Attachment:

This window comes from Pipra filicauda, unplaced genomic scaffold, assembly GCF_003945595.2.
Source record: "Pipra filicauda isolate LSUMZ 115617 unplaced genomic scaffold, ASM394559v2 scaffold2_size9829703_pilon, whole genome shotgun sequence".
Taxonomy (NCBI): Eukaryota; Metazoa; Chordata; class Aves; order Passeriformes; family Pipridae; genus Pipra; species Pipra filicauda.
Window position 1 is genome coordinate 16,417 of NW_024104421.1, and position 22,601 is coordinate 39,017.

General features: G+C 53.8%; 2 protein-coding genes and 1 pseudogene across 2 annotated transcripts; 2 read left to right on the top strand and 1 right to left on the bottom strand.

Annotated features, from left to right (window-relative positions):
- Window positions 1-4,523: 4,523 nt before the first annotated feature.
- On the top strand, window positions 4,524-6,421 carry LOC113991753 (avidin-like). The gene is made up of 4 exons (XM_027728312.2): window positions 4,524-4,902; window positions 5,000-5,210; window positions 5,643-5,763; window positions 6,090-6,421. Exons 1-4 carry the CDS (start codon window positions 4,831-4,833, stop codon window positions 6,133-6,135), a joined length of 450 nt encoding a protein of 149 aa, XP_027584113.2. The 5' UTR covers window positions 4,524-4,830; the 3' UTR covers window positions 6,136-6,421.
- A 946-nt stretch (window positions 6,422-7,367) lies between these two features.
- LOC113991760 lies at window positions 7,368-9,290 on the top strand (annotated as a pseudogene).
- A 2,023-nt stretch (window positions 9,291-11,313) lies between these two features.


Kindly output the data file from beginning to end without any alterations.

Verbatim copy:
This window comes from Pipra filicauda, unplaced genomic scaffold, assembly GCF_003945595.2.
Source record: "Pipra filicauda isolate LSUMZ 115617 unplaced genomic scaffold, ASM394559v2 scaffold2_size9829703_pilon, whole genome shotgun sequence".
Taxonomy (NCBI): Eukaryota; Metazoa; Chordata; class Aves; order Passeriformes; family Pipridae; genus Pipra; species Pipra filicauda.
Window position 1 is genome coordinate 16,417 of NW_024104421.1, and position 22,601 is coordinate 39,017.

General features: G+C 53.8%; 2 protein-coding genes and 1 pseudogene across 2 annotated transcripts; 2 read left to right on the top strand and 1 right to left on the bottom strand.

Annotated features, from left to right (window-relative positions):
- Window positions 1-4,523: 4,523 nt before the first annotated feature.
- On the top strand, window positions 4,524-6,421 carry LOC113991753 (avidin-like). The gene is made up of 4 exons (XM_027728312.2): window positions 4,524-4,902; window positions 5,000-5,210; window positions 5,643-5,763; window positions 6,090-6,421. Exons 1-4 carry the CDS (start codon window positions 4,831-4,833, stop codon window positions 6,133-6,135), a joined length of 450 nt encoding a protein of 149 aa, XP_027584113.2. The 5' UTR covers window positions 4,524-4,830; the 3' UTR covers window positions 6,136-6,421.
- A 946-nt stretch (window positions 6,422-7,367) lies between these two features.
- LOC113991760 lies at window positions 7,368-9,290 on the top strand (annotated as a pseudogene).
- A 2,023-nt stretch (window positions 9,291-11,313) lies between these two features.